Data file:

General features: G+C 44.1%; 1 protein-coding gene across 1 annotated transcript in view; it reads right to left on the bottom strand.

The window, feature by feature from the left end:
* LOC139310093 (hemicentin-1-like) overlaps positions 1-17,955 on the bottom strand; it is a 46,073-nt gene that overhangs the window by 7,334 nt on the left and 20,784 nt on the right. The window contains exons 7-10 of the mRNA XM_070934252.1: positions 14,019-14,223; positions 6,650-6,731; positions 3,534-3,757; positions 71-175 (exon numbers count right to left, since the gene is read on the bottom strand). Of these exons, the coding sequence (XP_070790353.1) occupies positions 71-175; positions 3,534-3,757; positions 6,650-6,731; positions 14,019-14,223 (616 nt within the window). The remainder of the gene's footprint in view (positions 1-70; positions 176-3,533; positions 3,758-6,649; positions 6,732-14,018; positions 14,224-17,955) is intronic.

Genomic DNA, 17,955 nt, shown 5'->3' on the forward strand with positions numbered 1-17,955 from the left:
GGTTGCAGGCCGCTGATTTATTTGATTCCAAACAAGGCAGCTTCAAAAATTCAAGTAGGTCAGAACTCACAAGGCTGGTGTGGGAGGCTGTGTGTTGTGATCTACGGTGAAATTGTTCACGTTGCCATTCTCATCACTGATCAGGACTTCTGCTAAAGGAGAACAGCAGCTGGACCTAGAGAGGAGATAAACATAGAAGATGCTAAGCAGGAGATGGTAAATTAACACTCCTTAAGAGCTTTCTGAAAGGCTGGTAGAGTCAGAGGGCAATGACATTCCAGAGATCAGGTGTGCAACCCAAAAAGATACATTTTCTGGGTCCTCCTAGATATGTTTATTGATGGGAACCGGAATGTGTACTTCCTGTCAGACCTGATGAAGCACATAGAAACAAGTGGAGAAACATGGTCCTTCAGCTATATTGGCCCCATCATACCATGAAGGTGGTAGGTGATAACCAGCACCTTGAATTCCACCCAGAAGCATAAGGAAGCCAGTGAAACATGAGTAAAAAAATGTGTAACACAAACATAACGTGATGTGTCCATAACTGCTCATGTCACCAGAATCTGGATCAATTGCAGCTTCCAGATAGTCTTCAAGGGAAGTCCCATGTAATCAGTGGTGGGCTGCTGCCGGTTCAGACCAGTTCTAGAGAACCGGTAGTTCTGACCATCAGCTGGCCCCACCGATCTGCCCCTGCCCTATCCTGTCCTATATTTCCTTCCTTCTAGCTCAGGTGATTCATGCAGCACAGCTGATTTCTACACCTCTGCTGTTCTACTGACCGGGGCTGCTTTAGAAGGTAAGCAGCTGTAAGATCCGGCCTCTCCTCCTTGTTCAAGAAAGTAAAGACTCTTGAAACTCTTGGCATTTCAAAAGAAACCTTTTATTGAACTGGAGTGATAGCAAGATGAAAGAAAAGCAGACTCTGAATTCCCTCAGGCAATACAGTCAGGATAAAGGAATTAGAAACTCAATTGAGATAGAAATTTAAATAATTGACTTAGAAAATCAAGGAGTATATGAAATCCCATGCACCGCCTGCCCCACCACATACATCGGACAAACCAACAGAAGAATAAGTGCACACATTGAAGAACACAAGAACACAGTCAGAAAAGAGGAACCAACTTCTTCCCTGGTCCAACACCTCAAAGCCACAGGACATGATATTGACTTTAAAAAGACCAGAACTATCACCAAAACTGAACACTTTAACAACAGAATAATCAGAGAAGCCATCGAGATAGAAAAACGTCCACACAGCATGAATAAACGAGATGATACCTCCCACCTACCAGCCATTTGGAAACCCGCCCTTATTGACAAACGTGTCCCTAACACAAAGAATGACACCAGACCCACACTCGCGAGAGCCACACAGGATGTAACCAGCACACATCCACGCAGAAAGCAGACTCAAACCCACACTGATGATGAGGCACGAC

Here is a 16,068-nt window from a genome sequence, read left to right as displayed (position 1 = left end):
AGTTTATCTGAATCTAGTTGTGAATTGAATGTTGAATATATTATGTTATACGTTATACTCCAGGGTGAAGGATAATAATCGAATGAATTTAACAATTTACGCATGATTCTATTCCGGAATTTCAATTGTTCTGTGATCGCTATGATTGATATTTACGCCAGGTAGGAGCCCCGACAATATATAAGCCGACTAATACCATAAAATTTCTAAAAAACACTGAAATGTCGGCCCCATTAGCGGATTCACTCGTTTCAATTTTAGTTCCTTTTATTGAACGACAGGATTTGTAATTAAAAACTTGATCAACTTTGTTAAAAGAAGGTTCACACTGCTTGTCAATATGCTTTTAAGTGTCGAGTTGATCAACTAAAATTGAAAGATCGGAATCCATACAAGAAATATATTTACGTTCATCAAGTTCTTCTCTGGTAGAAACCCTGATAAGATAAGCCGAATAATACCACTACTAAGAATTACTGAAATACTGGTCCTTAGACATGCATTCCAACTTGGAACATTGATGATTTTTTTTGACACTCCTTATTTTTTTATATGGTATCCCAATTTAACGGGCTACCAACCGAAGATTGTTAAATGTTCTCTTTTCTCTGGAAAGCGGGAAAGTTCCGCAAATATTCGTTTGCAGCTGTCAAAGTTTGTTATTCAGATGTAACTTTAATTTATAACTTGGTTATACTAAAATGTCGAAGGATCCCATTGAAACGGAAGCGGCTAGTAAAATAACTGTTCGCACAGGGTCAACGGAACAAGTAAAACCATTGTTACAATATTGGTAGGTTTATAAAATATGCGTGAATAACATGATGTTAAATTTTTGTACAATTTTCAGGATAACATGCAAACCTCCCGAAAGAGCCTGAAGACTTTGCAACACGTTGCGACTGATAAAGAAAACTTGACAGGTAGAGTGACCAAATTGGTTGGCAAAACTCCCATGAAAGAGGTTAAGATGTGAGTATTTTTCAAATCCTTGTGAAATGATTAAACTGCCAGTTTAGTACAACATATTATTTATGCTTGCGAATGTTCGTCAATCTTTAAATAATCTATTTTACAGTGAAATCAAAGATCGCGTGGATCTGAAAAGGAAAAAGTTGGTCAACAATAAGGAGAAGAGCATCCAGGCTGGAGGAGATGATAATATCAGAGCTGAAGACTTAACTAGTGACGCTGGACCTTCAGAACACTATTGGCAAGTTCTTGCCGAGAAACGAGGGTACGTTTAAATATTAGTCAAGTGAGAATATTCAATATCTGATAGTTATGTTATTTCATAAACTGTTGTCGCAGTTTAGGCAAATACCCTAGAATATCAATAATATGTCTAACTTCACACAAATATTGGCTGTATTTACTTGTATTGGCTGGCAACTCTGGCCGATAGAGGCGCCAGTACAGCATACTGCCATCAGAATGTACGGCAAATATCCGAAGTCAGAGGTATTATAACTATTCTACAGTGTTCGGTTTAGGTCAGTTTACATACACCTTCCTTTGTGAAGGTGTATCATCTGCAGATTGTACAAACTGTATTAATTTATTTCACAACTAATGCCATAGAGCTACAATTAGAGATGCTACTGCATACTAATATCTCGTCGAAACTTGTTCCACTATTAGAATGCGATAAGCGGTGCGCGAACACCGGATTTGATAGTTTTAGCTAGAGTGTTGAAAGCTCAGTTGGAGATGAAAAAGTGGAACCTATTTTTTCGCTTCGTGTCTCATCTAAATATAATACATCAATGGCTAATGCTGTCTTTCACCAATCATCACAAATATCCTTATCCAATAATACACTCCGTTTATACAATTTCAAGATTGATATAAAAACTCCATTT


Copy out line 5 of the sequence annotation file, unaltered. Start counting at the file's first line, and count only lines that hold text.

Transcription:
GGTTGCAGGCCGCTGATTTATTTGATTCCAAACAAGGCAGCTTCAAAAATTCAAGTAGGTCAGAACTCACAAGGCTGGTGTGGGAGGCTGTGTGTTGTGATCTACGGTGAAATTGTTCACGTTGCCATTCTCATCACTGATCAGGACTTCTGCTAAAGGAGAACAGCAGCTGGACCTAGAGAGGAGATAAACATAGAAGATGCTAAGCAGGAGATGGTAAATTAACACTCCTTAAGAGCTTTCTGAAAGGCTGGTAGAGTCAGAGGGCAATGACATTCCAGAGATCAGGTGTGCAACCCAAAAAGATACATTTTCTGGGTCCTCCTAGATATGTTTATTGATGGGAACCGGAATGTGTACTTCCTGTCAGACCTGATGAAGCACATAGAAACAAGTGGAGAAACATGGTCCTTCAGCTATATTGGCCCCATCATACCATGAAGGTGGTAGGTGATAACCAGCACCTTGAATTCCACCCAGAAGCATAAGGAAGCCAGTGAAACATGAGTAAAAAAATGTGTAACACAAACATAACGTGATGTGTCCATAACTGCTCATGTCACCAGAATCTGGATCAATTGCAGCTTCCAGATAGTCTTCAAGGGAAGTCCCATGTAATCAGTGGTGGGCTGCTGCCGGTTCAGACCAGTTCTAGAGAACCGGTAGTTCTGACCATCAGCTGGCCCCACCGATCTGCCCCTGCCCTATCCTGTCCTATATTTCCTTCCTTCTAGCTCAGGTGATTCATGCAGCACAGCTGATTTCTACACCTCTGCTGTTCTACTGACCGGGGCTGCTTTAGAAGGTAAGCAGCTGTAAGATCCGGCCTCTCCTCCTTGTTCAAGAAAGTAAAGACTCTTGAAACTCTTGGCATTTCAAAAGAAACCTTTTATTGAACTGGAGTGATAGCAAGATGAAAGAAAAGCAGACTCTGAATTCCCTCAGGCAATACAGTCAGGATAAAGGAATTAGAAACTCAATTGAGATAGAAATTTAAATAATTGACTTAGAAAATCAAGGAGTATATGAAATCCCATGCACCGCCTGCCCCACCACATACATCGGACAAACCAACAGAAGAATAAGTGCACACATTGAAGAACACAAGAACACAGTCAGAAAAGAGGAACCAACTTCTTCCCTGGTCCAACACCTCAAAGCCACAGGACATGATATTGACTTTAAAAAGACCAGAACTATCACCAAAACTGAACACTTTAACAACAGAATAATCAGAGAAGCCATCGAGATAGAAAAACGTCCACACAGCATGAATAAACGAGATGATACCTCCCACCTACCAGCCATTTGGAAACCCGCCCTTATTGACAAACGTGTCCCTAACACAAAGAATGACACCAGACCCACACTCGCGAGAGCCACACAGGATGTAACCAGCACACATCCACGCAGAAAGCAGACTCAAACCCACACTGATGATGAGGCACGAC